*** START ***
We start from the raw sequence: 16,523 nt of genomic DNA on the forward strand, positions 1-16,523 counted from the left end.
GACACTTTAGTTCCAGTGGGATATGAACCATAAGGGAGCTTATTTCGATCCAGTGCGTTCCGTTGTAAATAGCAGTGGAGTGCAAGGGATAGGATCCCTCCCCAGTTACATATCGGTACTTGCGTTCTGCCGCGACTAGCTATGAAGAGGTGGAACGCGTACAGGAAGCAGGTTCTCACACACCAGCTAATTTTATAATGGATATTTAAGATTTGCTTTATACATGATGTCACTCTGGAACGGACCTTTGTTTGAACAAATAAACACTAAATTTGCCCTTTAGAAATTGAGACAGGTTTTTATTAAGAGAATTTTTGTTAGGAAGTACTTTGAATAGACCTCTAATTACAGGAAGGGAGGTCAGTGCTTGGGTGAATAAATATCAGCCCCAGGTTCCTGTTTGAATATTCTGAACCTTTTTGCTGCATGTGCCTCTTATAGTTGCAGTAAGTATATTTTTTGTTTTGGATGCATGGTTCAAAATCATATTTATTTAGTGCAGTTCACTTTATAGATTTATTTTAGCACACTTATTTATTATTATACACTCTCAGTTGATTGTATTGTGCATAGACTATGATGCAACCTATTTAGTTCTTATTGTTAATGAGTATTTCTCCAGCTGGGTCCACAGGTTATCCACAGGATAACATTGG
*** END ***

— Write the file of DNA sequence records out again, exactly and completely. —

We start from the raw sequence: 16,523 nt of genomic DNA on the forward strand, positions 1-16,523 counted from the left end.
GACACTTTAGTTCCAGTGGGATATGAACCATAAGGGAGCTTATTTCGATCCAGTGCGTTCCGTTGTAAATAGCAGTGGAGTGCAAGGGATAGGATCCCTCCCCAGTTACATATCGGTACTTGCGTTCTGCCGCGACTAGCTATGAAGAGGTGGAACGCGTACAGGAAGCAGGTTCTCACACACCAGCTAATTTTATAATGGATATTTAAGATTTGCTTTATACATGATGTCACTCTGGAACGGACCTTTGTTTGAACAAATAAACACTAAATTTGCCCTTTAGAAATTGAGACAGGTTTTTATTAAGAGAATTTTTGTTAGGAAGTACTTTGAATAGACCTCTAATTACAGGAAGGGAGGTCAGTGCTTGGGTGAATAAATATCAGCCCCAGGTTCCTGTTTGAATATTCTGAACCTTTTTGCTGCATGTGCCTCTTATAGTTGCAGTAAGTATATTTTTTGTTTTGGATGCATGGTTCAAAATCATATTTATTTAGTGCAGTTCACTTTATAGATTTATTTTAGCACACTTATTTATTATTATACACTCTCAGTTGATTGTATTGTGCATAGACTATGATGCAACCTATTTAGTTCTTATTGTTAATGAGTATTTCTCCAGCTGGGTCCACAGGTTATCCACAGGATAACATTGG